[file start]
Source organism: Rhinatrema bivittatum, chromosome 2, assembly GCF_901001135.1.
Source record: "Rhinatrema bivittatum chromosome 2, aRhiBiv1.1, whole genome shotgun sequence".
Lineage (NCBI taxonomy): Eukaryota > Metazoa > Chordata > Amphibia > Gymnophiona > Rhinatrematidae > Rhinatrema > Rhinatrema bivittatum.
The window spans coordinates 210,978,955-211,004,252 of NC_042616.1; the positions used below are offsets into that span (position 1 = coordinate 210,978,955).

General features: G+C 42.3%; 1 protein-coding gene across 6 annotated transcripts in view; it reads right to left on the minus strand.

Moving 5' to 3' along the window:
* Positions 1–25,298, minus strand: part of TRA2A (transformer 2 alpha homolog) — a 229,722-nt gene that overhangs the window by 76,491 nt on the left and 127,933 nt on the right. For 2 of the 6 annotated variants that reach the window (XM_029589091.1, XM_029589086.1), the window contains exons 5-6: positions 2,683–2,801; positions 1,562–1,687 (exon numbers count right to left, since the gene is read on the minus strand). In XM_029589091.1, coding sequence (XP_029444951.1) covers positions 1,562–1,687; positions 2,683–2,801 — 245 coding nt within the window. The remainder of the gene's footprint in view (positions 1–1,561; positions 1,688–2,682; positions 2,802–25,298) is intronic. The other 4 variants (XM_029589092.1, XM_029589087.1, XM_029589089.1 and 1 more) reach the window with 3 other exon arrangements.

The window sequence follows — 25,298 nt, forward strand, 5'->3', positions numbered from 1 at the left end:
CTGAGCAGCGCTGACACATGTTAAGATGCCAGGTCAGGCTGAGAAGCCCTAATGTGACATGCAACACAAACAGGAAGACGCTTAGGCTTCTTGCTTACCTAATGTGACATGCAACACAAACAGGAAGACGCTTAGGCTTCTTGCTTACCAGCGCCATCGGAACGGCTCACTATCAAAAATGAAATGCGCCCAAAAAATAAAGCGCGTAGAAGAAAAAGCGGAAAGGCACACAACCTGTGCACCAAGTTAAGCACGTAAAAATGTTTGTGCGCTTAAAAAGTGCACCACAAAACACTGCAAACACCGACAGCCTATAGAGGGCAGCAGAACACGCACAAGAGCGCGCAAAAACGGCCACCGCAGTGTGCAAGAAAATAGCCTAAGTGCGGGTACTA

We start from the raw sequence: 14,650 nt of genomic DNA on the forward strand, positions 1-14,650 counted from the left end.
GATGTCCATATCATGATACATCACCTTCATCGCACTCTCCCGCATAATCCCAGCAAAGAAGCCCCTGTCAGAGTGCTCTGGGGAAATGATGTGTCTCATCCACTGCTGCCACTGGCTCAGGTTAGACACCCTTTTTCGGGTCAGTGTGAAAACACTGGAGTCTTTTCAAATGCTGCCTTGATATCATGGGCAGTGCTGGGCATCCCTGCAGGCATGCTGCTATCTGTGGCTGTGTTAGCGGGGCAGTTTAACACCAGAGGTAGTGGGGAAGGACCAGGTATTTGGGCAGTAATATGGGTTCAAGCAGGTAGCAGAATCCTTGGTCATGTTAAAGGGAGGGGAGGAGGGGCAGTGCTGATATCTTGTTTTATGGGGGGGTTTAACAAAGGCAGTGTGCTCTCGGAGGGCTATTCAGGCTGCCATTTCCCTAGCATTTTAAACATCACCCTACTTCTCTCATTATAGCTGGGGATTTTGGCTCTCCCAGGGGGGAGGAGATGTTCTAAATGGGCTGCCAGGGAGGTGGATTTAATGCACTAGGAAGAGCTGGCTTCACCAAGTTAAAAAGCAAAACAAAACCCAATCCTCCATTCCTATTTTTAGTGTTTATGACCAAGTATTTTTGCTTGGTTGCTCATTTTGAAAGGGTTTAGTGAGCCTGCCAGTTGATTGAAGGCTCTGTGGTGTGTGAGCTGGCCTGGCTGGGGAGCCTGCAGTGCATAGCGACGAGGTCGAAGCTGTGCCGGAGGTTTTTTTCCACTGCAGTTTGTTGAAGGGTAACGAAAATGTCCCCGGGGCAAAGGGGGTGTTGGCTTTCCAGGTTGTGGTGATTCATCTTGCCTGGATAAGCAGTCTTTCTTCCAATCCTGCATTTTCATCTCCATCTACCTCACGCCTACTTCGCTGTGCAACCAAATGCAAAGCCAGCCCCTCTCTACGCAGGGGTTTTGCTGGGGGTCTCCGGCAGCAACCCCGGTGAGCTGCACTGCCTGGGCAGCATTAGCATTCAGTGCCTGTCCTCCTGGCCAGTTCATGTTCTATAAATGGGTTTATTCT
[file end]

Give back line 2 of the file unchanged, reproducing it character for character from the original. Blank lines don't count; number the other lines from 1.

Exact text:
Source record: "Rhinatrema bivittatum chromosome 2, aRhiBiv1.1, whole genome shotgun sequence".